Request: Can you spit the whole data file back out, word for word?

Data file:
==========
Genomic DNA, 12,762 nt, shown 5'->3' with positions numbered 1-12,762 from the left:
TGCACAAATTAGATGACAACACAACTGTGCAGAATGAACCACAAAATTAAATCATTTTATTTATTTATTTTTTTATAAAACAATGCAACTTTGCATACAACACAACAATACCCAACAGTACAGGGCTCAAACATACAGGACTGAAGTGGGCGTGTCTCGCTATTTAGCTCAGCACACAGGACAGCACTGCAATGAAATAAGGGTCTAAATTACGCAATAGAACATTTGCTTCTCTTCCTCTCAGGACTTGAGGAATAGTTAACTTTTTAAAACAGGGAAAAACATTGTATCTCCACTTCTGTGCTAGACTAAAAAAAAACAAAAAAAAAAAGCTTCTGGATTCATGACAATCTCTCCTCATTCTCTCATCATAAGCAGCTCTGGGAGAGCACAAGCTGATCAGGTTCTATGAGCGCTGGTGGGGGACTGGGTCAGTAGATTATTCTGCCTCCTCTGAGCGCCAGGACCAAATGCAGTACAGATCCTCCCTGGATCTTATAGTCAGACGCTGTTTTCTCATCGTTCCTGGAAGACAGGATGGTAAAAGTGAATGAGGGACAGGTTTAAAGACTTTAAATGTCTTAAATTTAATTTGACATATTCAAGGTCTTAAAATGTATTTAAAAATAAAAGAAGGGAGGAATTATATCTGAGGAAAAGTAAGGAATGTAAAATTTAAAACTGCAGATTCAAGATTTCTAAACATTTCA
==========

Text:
Genomic DNA, 12,762 nt, shown 5'->3' with positions numbered 1-12,762 from the left:
TGCACAAATTAGATGACAACACAACTGTGCAGAATGAACCACAAAATTAAATCATTTTATTTATTTATTTTTTTATAAAACAATGCAACTTTGCATACAACACAACAATACCCAACAGTACAGGGCTCAAACATACAGGACTGAAGTGGGCGTGTCTCGCTATTTAGCTCAGCACACAGGACAGCACTGCAATGAAATAAGGGTCTAAATTACGCAATAGAACATTTGCTTCTCTTCCTCTCAGGACTTGAGGAATAGTTAACTTTTTAAAACAGGGAAAAACATTGTATCTCCACTTCTGTGCTAGACTAAAAAAAAACAAAAAAAAAAAGCTTCTGGATTCATGACAATCTCTCCTCATTCTCTCATCATAAGCAGCTCTGGGAGAGCACAAGCTGATCAGGTTCTATGAGCGCTGGTGGGGGACTGGGTCAGTAGATTATTCTGCCTCCTCTGAGCGCCAGGACCAAATGCAGTACAGATCCTCCCTGGATCTTATAGTCAGACGCTGTTTTCTCATCGTTCCTGGAAGACAGGATGGTAAAAGTGAATGAGGGACAGGTTTAAAGACTTTAAATGTCTTAAATTTAATTTGACATATTCAAGGTCTTAAAATGTATTTAAAAATAAAAGAAGGGAGGAATTATATCTGAGGAAAAGTAAGGAATGTAAAATTTAAAACTGCAGATTCAAGATTTCTAAACATTTCA